In Richardson, the Court noted that the Liquor Liability Act made three classifications:
The Court determined that the government would have to meet a high burden, called intermediate scrutiny, in order for the damages cap to be constitutional. Under intermediate scrutiny, the law is unconstitutional unless it has a substantial relationship to a legitimate or important governmental purpose. The Court held that it did not meet this standard. The Supreme Court stated that the damages cap
"works a manifest injustice on innocent tort victims and lacks any of the redeeming features entitling it to constitutional validity."
Ten years later, the New Mexico Supreme Court examined a similar damages limitation in the New Mexico Tort Claims Act in Trujillo v. City of Albuquerque. The Court determined that intermediate scrutiny no longer applies to equal protection challenges to damage cap provisions and that they are subject to a lower standard, called rational basis. Rational basis is a much easier burden for the government to overcome to prove the law at issue is constitutional. However, this did not overrule Richardson in its entirety.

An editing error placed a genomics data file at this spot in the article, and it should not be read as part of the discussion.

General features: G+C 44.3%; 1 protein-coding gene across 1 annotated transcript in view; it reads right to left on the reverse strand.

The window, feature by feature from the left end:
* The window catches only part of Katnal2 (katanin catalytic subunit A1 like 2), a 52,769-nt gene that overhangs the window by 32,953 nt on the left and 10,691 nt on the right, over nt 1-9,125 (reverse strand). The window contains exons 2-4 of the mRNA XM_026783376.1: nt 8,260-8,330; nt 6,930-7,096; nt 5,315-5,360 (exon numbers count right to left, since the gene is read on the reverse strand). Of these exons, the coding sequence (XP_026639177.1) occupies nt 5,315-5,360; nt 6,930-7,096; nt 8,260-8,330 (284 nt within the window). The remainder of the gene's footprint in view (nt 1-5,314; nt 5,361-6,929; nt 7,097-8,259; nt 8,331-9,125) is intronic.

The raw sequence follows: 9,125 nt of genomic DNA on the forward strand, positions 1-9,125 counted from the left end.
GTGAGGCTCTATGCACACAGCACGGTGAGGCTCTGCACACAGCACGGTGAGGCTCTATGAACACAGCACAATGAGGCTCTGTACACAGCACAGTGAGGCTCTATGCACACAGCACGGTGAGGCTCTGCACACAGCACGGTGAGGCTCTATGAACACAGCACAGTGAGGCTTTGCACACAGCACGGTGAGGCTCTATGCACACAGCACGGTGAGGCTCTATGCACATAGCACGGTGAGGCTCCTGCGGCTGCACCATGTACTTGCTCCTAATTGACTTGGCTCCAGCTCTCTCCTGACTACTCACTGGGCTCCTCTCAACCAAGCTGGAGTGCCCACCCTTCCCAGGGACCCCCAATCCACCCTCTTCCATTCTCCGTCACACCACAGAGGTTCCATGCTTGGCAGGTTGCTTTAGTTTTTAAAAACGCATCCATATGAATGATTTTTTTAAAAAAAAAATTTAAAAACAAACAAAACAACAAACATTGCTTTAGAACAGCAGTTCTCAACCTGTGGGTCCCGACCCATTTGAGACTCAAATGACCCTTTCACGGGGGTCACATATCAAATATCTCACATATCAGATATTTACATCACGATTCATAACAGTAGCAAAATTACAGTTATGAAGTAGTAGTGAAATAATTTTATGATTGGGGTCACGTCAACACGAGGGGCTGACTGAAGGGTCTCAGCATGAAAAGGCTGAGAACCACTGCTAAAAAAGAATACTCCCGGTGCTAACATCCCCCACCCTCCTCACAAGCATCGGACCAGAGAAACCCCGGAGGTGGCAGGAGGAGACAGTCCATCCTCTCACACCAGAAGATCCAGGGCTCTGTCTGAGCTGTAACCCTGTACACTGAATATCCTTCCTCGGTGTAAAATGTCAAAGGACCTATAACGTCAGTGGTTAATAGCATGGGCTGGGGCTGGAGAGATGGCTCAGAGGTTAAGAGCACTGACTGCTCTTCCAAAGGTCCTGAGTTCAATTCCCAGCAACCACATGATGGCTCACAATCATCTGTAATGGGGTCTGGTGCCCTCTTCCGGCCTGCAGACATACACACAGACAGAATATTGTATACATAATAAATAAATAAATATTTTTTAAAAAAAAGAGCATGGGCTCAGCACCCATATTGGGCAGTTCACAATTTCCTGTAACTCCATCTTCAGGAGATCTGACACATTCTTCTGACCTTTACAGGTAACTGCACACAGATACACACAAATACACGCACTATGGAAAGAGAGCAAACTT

The Court stated in Trujillo that the damage cap provision of the Liquor Liability Act would be unconstitutional even under rational basis. This means that the ruling of Richardson is still in effect and damages under the Liquor Liability Act are not limited. This is important because drunk drivers can cause severe injuries and damages may be well above $50,000.
Furthermore, limiting the amount of damages available to an injured plaintiff would lessen the impact of the statute on deterring irresponsible conduct by those serving alcohol. It sends a message that someone that is hit by a drunk driver who was negligently served alcohol is less deserving of justice than someone who was injured by someone running a red light.
Our Albuquerque at the Law Office of James H. Wood PC has extensive experience representing those injured in drunk driving accidents. Call today to learn more about seeking compensation.